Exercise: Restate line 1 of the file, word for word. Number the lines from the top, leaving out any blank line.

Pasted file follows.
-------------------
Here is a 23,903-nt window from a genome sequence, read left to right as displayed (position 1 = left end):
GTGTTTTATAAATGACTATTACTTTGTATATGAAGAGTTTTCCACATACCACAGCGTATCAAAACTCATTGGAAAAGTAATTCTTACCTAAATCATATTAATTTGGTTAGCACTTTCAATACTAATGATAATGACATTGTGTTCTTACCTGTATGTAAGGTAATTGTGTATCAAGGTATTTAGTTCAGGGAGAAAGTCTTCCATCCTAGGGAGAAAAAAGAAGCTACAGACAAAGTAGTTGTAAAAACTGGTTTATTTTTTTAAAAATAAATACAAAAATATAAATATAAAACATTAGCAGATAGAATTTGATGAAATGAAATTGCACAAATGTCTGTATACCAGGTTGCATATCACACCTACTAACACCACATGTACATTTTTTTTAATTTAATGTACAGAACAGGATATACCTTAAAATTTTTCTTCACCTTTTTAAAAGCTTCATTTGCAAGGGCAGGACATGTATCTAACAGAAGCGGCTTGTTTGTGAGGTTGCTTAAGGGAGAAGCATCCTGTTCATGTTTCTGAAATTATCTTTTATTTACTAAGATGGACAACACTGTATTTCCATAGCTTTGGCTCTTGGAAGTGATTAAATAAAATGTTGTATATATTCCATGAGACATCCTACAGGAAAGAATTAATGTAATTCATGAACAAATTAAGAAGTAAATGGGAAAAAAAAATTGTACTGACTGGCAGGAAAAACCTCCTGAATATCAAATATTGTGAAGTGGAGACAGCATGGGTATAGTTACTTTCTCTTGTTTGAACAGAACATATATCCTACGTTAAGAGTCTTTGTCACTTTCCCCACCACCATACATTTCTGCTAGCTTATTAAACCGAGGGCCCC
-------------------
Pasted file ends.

Here is a 23,903-nt window from a genome sequence, read left to right as displayed (position 1 = left end):